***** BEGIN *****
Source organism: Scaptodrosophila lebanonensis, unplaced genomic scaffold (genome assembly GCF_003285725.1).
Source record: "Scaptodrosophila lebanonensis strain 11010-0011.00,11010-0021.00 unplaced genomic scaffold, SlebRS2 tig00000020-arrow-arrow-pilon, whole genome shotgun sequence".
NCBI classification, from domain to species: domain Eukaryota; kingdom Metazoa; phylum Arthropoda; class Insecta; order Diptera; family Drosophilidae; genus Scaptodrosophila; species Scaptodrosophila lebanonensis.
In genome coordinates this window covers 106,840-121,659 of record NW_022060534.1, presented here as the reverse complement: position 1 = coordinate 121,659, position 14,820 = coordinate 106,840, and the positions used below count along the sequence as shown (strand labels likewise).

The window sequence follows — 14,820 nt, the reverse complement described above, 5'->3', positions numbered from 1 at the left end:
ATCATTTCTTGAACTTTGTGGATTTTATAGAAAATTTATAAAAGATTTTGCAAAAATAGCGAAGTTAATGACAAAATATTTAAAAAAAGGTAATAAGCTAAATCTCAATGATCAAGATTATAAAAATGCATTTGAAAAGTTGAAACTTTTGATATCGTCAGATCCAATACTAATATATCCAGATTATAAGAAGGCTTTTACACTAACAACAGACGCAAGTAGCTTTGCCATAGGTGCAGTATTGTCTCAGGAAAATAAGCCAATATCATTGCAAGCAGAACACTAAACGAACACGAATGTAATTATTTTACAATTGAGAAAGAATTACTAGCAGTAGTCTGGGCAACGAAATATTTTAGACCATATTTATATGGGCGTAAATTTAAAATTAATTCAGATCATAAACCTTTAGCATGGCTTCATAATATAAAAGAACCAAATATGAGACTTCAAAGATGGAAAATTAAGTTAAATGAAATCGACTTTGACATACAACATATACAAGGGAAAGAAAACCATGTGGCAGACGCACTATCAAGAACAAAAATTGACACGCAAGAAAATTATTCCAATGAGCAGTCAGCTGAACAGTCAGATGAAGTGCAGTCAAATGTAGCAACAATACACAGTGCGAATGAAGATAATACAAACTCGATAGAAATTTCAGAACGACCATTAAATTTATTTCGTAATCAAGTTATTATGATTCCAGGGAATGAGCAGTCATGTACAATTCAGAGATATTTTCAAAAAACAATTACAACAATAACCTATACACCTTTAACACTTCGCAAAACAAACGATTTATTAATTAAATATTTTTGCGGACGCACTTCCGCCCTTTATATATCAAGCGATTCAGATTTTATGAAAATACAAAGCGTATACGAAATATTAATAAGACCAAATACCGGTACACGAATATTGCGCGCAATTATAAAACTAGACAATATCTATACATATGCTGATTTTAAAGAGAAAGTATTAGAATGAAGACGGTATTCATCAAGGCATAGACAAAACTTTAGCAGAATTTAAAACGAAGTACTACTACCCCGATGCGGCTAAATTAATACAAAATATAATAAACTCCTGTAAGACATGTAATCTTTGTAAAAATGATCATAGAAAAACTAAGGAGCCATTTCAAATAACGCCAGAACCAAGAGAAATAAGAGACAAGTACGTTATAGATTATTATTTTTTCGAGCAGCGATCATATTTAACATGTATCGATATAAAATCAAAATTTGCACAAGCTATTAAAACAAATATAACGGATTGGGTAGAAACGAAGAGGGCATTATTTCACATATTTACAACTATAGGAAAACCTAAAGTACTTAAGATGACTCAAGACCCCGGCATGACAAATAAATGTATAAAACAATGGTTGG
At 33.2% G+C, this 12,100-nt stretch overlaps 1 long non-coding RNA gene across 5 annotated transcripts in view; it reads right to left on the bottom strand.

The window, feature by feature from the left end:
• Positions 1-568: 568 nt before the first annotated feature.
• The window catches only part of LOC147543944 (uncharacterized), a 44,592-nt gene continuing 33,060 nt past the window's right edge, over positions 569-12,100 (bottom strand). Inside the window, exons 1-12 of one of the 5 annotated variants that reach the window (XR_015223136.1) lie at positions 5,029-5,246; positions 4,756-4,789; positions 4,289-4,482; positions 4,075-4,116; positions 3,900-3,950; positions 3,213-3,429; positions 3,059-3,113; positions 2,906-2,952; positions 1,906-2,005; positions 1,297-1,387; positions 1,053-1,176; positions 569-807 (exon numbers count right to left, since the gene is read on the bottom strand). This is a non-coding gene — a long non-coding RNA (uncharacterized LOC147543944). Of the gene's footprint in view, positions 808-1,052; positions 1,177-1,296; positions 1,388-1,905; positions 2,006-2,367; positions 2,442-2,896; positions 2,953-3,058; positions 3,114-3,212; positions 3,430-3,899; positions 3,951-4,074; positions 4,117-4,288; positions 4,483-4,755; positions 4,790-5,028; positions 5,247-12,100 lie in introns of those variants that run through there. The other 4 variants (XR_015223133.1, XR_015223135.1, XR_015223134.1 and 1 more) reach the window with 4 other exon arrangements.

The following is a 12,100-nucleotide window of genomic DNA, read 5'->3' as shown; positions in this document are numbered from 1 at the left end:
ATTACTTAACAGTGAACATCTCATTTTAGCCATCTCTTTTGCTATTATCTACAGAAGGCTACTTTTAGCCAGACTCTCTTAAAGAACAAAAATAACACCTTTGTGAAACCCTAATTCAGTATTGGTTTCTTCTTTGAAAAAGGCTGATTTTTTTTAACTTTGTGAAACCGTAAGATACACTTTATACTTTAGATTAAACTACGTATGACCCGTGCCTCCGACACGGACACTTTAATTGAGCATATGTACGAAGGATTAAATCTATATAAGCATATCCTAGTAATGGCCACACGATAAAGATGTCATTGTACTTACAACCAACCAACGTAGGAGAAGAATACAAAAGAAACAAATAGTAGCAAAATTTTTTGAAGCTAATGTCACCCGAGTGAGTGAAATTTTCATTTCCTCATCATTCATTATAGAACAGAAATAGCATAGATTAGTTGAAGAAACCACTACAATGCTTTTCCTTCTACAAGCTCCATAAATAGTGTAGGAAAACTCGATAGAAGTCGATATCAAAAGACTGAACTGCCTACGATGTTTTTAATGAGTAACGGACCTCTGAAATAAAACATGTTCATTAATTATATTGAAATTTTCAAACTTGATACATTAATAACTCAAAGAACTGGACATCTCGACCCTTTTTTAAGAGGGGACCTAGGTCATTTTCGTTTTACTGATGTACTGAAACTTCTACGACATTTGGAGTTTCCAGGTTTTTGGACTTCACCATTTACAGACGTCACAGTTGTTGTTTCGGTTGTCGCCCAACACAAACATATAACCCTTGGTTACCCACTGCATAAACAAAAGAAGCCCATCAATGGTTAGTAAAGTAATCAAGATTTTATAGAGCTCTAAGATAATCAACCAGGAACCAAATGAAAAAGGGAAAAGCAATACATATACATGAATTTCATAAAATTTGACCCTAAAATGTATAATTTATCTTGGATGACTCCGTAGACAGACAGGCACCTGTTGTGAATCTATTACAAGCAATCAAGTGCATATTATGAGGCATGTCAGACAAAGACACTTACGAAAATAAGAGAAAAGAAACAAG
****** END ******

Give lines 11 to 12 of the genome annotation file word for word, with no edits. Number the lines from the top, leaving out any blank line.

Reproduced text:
The following is a 12,100-nucleotide window of genomic DNA, read 5'->3' as shown; positions in this document are numbered from 1 at the left end:
ATTACTTAACAGTGAACATCTCATTTTAGCCATCTCTTTTGCTATTATCTACAGAAGGCTACTTTTAGCCAGACTCTCTTAAAGAACAAAAATAACACCTTTGTGAAACCCTAATTCAGTATTGGTTTCTTCTTTGAAAAAGGCTGATTTTTTTTAACTTTGTGAAACCGTAAGATACACTTTATACTTTAGATTAAACTACGTATGACCCGTGCCTCCGACACGGACACTTTAATTGAGCATATGTACGAAGGATTAAATCTATATAAGCATATCCTAGTAATGGCCACACGATAAAGATGTCATTGTACTTACAACCAACCAACGTAGGAGAAGAATACAAAAGAAACAAATAGTAGCAAAATTTTTTGAAGCTAATGTCACCCGAGTGAGTGAAATTTTCATTTCCTCATCATTCATTATAGAACAGAAATAGCATAGATTAGTTGAAGAAACCACTACAATGCTTTTCCTTCTACAAGCTCCATAAATAGTGTAGGAAAACTCGATAGAAGTCGATATCAAAAGACTGAACTGCCTACGATGTTTTTAATGAGTAACGGACCTCTGAAATAAAACATGTTCATTAATTATATTGAAATTTTCAAACTTGATACATTAATAACTCAAAGAACTGGACATCTCGACCCTTTTTTAAGAGGGGACCTAGGTCATTTTCGTTTTACTGATGTACTGAAACTTCTACGACATTTGGAGTTTCCAGGTTTTTGGACTTCACCATTTACAGACGTCACAGTTGTTGTTTCGGTTGTCGCCCAACACAAACATATAACCCTTGGTTACCCACTGCATAAACAAAAGAAGCCCATCAATGGTTAGTAAAGTAATCAAGATTTTATAGAGCTCTAAGATAATCAACCAGGAACCAAATGAAAAAGGGAAAAGCAATACATATACATGAATTTCATAAAATTTGACCCTAAAATGTATAATTTATCTTGGATGACTCCGTAGACAGACAGGCACCTGTTGTGAATCTATTACAAGCAATCAAGTGCATATTATGAGGCATGTCAGACAAAGACACTTACGAAAATAAGAGAAAAGAAACAAG